Fig. 4. Electrocardiogram showing an epsilon wave (arrow) in a patient with arrhythmogenic right ventricular dysplasia.
The differential diagnosis of RVOT VT also includes tachycardias associated with atriofascicular fibers (Mahaim fibers), atrioventricular reentrant tachycardia using a right-sided accessory pathway, and VT occurring in patients after repair of tetralogy of Fallot.
Mechanism of RVOT VT
Intracellular calcium overload appears to be the principal underlying mechanism of RVOT VT. Cytosolic calcium overload enhances the function of the Na+/Ca2+ exchanger, which leads to increasing inward current and delayed afterdepolarization. When the inward current is of sufficient threshold, the delayed afterdepolarization may cause another action potential and initiate tachycardia. Cyclic adenosine monophosphate (cAMP) has a substantial role in regulating intracellular calcium. When the concentration of cAMP is increased, intracellular calcium levels are high. Adenosine is effective in terminating RVOT VT because of its ability to lower cAMP concentration.18 Beta-blockers are often effective because of their inhibition of adenylate cyclase, which leads to a decrease of cAMP. Verapamil inhibits L-type calcium channels, which decreases the concentration of intracellular calcium and thereby has salutary effects.
Triggered activity, rather than reentry or enhanced automaticity, as the cause of RVOT VT is evidenced by termination with administration of adenosine and inability to entrain. The tachycardia may be inducible by programmed extrastimuli or by burst pacing the ventricle or atrium or by infusion of isoproterenol. Somatic mutation involving the G-protein signaling cascade could give rise to RVOT VT by disrupting adenosine signaling. Of interest, mutation of the G protein subunit Alphai2 has been identified on myocardial biopsy in only the RVOT (the site of origin) and not in myocardium remote from the site of VT.19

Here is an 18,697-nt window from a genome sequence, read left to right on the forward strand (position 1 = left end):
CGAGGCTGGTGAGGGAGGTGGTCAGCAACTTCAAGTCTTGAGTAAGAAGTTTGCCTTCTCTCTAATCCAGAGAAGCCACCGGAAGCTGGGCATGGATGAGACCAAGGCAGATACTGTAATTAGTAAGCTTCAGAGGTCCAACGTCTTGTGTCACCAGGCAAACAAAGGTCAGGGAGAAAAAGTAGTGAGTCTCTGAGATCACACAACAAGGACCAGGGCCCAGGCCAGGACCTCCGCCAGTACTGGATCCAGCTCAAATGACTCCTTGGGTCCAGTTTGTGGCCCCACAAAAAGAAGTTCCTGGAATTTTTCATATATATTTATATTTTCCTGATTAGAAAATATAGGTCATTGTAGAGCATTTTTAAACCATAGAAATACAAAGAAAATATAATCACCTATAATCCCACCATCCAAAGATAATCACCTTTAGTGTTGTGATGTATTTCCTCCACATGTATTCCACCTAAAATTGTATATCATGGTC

Treatment of RVOT VT
Acute termination of RVOT VT can be achieved by vagal maneuver or intravenous administration of adenosine, 6 mg, which can be titrated up to 24 mg as needed. Intravenous verapamil, 10 mg, given over 1 minute is an alternative, provided the patient has adequate blood pressure and has a previously established diagnosis of verapamil-sensitive VT. Lidocaine also may be effective in some cases. Hemodynamic instability warrants emergent cardioversion.
Long-term treatment options for RVOT VT include medical therapy or RF ablation. Medications, including beta-blockers or verapamil (diltiazem is equally effective), have a 25% to 50% rate of efficacy.20 Alternative therapy includes class IA, class IC, and class III agents including amiodarone.20 RF ablation now has cure rates of 90%,10 which makes it a preferable option, given the young age of patients with RVOT VT. Ablation of sites at the aortic sinus cusp has been successful for treatment of LVOT VT,13 but serious complications may occur, including left main coronary artery occlusion. Coronary arteriography before and during ablation is recommended to keep the tip of the ablation catheter 1 cm away from the ostia of the coronary arteries. After ablation, arteriography should be repeated to assess the patency of coronary arteries. Epicardial foci of the LVOT remain a challenging ablation target.
Most VTs of LV origin are verapamil-sensitive intrafascicular tachycardias. Intrafascicular tachycardia has a right bundle branch block (RBBB) left-axis configuration in 90% to 95% of cases (exit site, left posterior fascicle) and the rest have RBBB with a right-axis pattern (exit site, left anterior fascicle). This form of VT is seen in the second to fourth decade of life and occurs more often in men (60%-80%).21 Symptoms during tachycardia include palpitations, dizziness, presyncope, and syncope. Sudden death is usually not seen, but one possible case has been reported.22